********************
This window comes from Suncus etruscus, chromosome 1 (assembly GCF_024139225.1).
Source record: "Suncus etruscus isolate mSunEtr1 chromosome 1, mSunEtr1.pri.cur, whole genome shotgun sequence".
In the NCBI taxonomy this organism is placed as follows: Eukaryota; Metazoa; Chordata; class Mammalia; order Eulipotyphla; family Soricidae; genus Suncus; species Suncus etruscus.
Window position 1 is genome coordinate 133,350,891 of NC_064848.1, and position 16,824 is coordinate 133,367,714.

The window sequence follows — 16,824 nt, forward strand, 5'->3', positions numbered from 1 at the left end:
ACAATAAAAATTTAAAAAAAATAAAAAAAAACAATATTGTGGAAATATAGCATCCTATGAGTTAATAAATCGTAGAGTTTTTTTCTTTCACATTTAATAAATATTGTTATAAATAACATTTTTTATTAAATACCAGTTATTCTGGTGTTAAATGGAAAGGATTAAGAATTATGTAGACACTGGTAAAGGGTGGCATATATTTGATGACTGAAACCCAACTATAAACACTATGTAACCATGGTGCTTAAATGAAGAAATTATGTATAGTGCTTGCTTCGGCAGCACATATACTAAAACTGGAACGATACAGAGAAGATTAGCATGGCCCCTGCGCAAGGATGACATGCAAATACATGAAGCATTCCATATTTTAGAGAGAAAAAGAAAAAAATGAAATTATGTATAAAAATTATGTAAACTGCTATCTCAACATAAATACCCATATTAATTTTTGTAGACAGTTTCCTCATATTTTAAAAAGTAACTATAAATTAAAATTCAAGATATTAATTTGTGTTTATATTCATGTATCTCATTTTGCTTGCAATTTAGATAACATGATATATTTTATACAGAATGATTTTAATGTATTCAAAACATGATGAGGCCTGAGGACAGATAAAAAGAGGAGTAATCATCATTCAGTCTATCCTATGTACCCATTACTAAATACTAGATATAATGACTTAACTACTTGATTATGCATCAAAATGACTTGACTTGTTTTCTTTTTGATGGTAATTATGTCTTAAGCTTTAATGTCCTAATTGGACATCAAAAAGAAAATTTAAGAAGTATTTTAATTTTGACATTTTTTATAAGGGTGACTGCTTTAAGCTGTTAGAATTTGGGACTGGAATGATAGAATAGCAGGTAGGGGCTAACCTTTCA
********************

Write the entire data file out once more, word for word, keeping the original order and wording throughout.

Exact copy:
This window comes from Suncus etruscus, chromosome 1 (assembly GCF_024139225.1).
Source record: "Suncus etruscus isolate mSunEtr1 chromosome 1, mSunEtr1.pri.cur, whole genome shotgun sequence".
In the NCBI taxonomy this organism is placed as follows: Eukaryota; Metazoa; Chordata; class Mammalia; order Eulipotyphla; family Soricidae; genus Suncus; species Suncus etruscus.
Window position 1 is genome coordinate 133,350,891 of NC_064848.1, and position 16,824 is coordinate 133,367,714.

The window sequence follows — 16,824 nt, forward strand, 5'->3', positions numbered from 1 at the left end:
ACAATAAAAATTTAAAAAAAATAAAAAAAAACAATATTGTGGAAATATAGCATCCTATGAGTTAATAAATCGTAGAGTTTTTTTCTTTCACATTTAATAAATATTGTTATAAATAACATTTTTTATTAAATACCAGTTATTCTGGTGTTAAATGGAAAGGATTAAGAATTATGTAGACACTGGTAAAGGGTGGCATATATTTGATGACTGAAACCCAACTATAAACACTATGTAACCATGGTGCTTAAATGAAGAAATTATGTATAGTGCTTGCTTCGGCAGCACATATACTAAAACTGGAACGATACAGAGAAGATTAGCATGGCCCCTGCGCAAGGATGACATGCAAATACATGAAGCATTCCATATTTTAGAGAGAAAAAGAAAAAAATGAAATTATGTATAAAAATTATGTAAACTGCTATCTCAACATAAATACCCATATTAATTTTTGTAGACAGTTTCCTCATATTTTAAAAAGTAACTATAAATTAAAATTCAAGATATTAATTTGTGTTTATATTCATGTATCTCATTTTGCTTGCAATTTAGATAACATGATATATTTTATACAGAATGATTTTAATGTATTCAAAACATGATGAGGCCTGAGGACAGATAAAAAGAGGAGTAATCATCATTCAGTCTATCCTATGTACCCATTACTAAATACTAGATATAATGACTTAACTACTTGATTATGCATCAAAATGACTTGACTTGTTTTCTTTTTGATGGTAATTATGTCTTAAGCTTTAATGTCCTAATTGGACATCAAAAAGAAAATTTAAGAAGTATTTTAATTTTGACATTTTTTATAAGGGTGACTGCTTTAAGCTGTTAGAATTTGGGACTGGAATGATAGAATAGCAGGTAGGGGCTAACCTTTCA